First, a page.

Black bear populations are stable or increasing in many regions of North America and are found in areas of high human densities, especially in Appalachian regions of the eastern US. Bears frequently come in direct contact with humans and their domestic animals, providing opportunities for pathogens to be encountered as well as passed to humans and their pets and livestock. Because of this proximity, black bears in most eastern states are carefully managed by state wildlife departments, making population surveys an important tool in making management decisions to protect the bears, the ecosystem, and the people sharing that ecosystem. Knowledge of zoonotic diseases and diseases passed between black bears and domestic carnivores are an essential component to such studies.
The black bear population in Garrett and western Allegany counties increased during this study from an estimate of 227 adults and subadults in 2000 to 701 adults and subadults in 2011. The human population in the area is also increasing. Bear sightings have increased in Maryland counties to the east of occupied bear range because of the increasing number of dispersing subadult black bears associated with the increasing bear population (Maryland Department of Natural Resources, Wildlife and Heritage Service 2013).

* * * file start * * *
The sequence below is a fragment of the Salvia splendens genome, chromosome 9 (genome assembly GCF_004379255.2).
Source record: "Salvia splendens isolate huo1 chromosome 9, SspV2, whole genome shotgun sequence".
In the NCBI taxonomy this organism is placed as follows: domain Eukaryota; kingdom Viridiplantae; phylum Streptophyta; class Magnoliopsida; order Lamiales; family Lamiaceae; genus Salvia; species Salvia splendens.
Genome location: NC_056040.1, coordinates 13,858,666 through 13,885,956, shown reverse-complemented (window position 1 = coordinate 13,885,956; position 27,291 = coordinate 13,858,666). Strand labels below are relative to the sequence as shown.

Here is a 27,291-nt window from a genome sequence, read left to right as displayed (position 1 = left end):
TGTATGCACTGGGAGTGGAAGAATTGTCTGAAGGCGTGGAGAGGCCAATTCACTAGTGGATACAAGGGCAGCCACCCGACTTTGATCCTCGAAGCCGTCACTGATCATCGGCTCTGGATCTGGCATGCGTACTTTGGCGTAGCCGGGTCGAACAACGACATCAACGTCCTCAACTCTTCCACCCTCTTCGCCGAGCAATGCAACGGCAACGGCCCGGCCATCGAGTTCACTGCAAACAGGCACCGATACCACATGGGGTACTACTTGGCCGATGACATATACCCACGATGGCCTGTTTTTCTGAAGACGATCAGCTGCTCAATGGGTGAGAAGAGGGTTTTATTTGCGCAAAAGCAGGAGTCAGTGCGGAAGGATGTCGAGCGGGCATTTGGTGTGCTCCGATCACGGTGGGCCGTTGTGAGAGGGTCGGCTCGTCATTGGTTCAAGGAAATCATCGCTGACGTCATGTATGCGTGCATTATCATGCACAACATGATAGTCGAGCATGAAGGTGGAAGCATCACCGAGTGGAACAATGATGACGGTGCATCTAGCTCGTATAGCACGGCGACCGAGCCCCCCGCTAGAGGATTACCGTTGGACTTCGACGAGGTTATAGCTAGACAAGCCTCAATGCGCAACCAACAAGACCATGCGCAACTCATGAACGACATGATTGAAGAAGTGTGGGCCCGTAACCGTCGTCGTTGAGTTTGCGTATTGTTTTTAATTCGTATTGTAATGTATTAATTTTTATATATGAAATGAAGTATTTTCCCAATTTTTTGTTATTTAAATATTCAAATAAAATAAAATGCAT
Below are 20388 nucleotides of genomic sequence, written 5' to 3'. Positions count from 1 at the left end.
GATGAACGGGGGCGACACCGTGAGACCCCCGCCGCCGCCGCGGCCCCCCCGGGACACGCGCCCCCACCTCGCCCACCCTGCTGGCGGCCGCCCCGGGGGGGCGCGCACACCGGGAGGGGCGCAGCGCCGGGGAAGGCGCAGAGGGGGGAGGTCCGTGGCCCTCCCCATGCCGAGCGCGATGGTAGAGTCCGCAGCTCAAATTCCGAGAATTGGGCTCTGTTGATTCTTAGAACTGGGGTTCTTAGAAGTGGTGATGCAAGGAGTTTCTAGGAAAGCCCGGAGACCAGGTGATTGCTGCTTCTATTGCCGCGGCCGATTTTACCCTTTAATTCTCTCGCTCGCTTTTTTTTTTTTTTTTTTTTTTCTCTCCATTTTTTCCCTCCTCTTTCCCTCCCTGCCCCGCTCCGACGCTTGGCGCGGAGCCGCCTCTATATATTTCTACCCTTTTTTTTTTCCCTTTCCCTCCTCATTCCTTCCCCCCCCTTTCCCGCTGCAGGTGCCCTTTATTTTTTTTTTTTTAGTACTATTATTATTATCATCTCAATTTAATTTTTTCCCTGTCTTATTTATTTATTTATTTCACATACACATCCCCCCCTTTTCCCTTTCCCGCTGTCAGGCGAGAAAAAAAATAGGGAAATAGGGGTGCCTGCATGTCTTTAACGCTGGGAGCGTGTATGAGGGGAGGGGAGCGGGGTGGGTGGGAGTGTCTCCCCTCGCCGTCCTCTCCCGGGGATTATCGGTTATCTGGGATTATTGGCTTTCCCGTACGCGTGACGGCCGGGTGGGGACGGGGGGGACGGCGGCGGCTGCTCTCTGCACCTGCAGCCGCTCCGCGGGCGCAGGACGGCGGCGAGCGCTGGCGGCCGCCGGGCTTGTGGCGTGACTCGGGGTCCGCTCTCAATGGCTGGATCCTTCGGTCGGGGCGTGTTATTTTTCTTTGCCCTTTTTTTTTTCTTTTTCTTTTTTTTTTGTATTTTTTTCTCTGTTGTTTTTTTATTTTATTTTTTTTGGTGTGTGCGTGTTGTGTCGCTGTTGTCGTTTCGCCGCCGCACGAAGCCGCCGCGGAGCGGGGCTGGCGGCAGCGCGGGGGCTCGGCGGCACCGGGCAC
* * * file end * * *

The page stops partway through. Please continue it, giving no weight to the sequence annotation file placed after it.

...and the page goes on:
Domestic dogs (Canis lupus familiaris) and bears are susceptible to several infectious diseases, such as CAV, CDV, rabies, T. gondii, and WNV (Pursell et al. 1983; Schönbauer et al. 1984; Kiupel et al. 1987; Taylor et al. 1991; Dutton et al. 2009). The bears we surveyed had been exposed to several infectious diseases that could have been caused by contact with domestic or wild canids, including CAV, CDV, and CPV, and could have implications for domestic carnivores in this region. Alternately, these diseases may be endemic now in the bear population. A few bears in this study had antibody to CAV-1. All but one of the positive results was considered a low positive titer (<1∶16), and three of the seven low-positive samples were from the same female captured three times from 2006 to 2010. This virus causes infectious canine hepatitis in domestic dogs and other canids, and rarely is reported to cause clinical disease in ursids, including two reports in captive black bears (Pursell et al. 1983; Collins et al. 1984). In most serosurveys in wild bear species, similarly low prevalences for CAV-1 antibody have been noted as in this study (Zarnke and Evans 1989; Dunbar et al. 1998; Philippa et al. 2004). Canine adenovirus is unlikely to pose a threat to this population.